Why You Should Use EWOT for Babesia infections
Why You Should Use EWOT for Babesia infections
If you’re anything like me, the prospect of an infection can be very worrisome. When it comes to Babesia infections—a type of tick-borne illness that causes flu-like symptoms such as fever and fatigue which can sometimes last for weeks or even months—the fear seems particularly great.
But did you know there is a safe and easy way to reduce your chance of getting infected with Babesia, known as EWOT (Exercise With Oxygen Therapy)? This revolutionary medical practice has been proven effective in both reducing the severity of symptoms associated with Babesia infections and significantly lowering the likelihood for reoccurrence.
In this blog post, we’ll explore why EWOT should be at the top of your list when considering treatments for a might-have-been or existing case of Babesia infection.
What is EWOT?
EWOT is the practice of performing 15-minutes of cardio exercise while breathing oxygen. It offers many of the same benefits of hyperbaric oxygen, but with the synergistic effects of exercise – which creates a cascade of changes in your body to optimize its ability to extract and transport oxygen to your tissues. The synergies of exercise and increased oxygen allow you to consume as much oxygen as a 90-minute hyperbaric oxygen treatment in just 15-minutes – and even better, you can do it from the comfort of your own home, rather than a medical facility.
What is Babesia?
Babesia is a protozoon that’s preferred habitat is red blood cells, endothelial cells that lie the blood vessels, liver, and other organs of the body. Babesia infects red blood cells, taking away their ability to oxygenate the body. It also likes to infect the endothelial cells that line the blood vessels and recruit red blood cells as a barrier to better hide from the immune system. If this develops enough, it can cause a blockage in the blood vessel and even lead to blood vessel rupture. These ruptures, when near the surface of the skin, lead to petechia – the thin red “blood vessels” that are visible in people with babesia infections. In worst cases, it also can lead to strokes.
The Science of Babesia
In an effort to evade the immune system, Babesia shifts the immune system from T1-dominant to T2-dominant. T1-dominant deals with defending against infections inside of cells, while T2-dominant immune functions deal with infections living in between cells (such as intestinal worms, etc.). It does this by down-regulating several immune cytokines (chemical messengers) such as interferon-gamma (INF-G), tumor necrose factor alpha (TNF-a) and Interleukin 2 (IL-2) as well as nitric oxide.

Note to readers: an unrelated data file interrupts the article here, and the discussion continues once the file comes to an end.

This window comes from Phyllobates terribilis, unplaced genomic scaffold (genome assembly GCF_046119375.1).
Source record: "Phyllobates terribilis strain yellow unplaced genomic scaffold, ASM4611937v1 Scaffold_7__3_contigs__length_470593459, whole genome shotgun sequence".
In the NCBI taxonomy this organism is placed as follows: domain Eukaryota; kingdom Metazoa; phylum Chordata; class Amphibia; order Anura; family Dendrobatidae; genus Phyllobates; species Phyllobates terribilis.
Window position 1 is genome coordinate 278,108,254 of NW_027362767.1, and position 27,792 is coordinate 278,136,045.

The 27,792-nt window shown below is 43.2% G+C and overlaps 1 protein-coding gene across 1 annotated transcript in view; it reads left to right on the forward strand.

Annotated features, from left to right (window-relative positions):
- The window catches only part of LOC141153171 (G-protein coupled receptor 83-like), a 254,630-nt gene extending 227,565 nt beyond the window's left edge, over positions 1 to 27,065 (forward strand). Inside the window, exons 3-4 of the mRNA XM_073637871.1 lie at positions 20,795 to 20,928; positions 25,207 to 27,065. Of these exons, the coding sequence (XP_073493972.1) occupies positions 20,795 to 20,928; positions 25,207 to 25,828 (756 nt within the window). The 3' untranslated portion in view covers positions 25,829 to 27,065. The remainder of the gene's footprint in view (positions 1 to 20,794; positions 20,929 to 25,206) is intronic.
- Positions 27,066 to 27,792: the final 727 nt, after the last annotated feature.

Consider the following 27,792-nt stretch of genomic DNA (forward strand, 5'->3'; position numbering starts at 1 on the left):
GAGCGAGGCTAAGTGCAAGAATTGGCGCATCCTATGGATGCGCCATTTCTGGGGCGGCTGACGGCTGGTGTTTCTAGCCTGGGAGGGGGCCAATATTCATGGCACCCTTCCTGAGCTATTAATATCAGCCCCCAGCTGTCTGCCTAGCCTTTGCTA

Because one of the best red blood cells (RBCs) defenses is nitric oxide (NO), Babesia works to suppress NO. When properly functioning, RBCs release NO to create a “toxic gas bubble” that surrounds them and kills potential invaders when threatened. Endothelial cells also use NO for a variety of functions, including vasodilation during exercise. The release of NO by endothelial cells in our blood vessels causes the blood vessel to relax so that it can carry more blood to help meet the oxygen demand of exercising muscles.
Common symptoms of a Babesia infection include air hunger and fatigue. The destruction of red blood cells through infection causes air hunger, which reduces the body’s ability to oxygenate its tissues. This creates an environment of low oxygen, also known as hypoxia. Hypoxia and mitochondria dysfunction causes fatigue. Babesia leads to mitochondria dysfunction in the endothelial cells of the blood vessels, creating “metabolic hypoxia." This combination of hypoxia and mitochondria creates a one-two punch that often leaves people with babesia with severe fatigue.
How Can EWOT help Babesia?
As mentioned above, NO has many uses in the body. Beyond protecting RBCs, the blood vessels release it during exercise as a vasodilator. The NO causes the blood vessels to relax. That way, they can increase the volume of blood and oxygen they can carry to exercising tissues.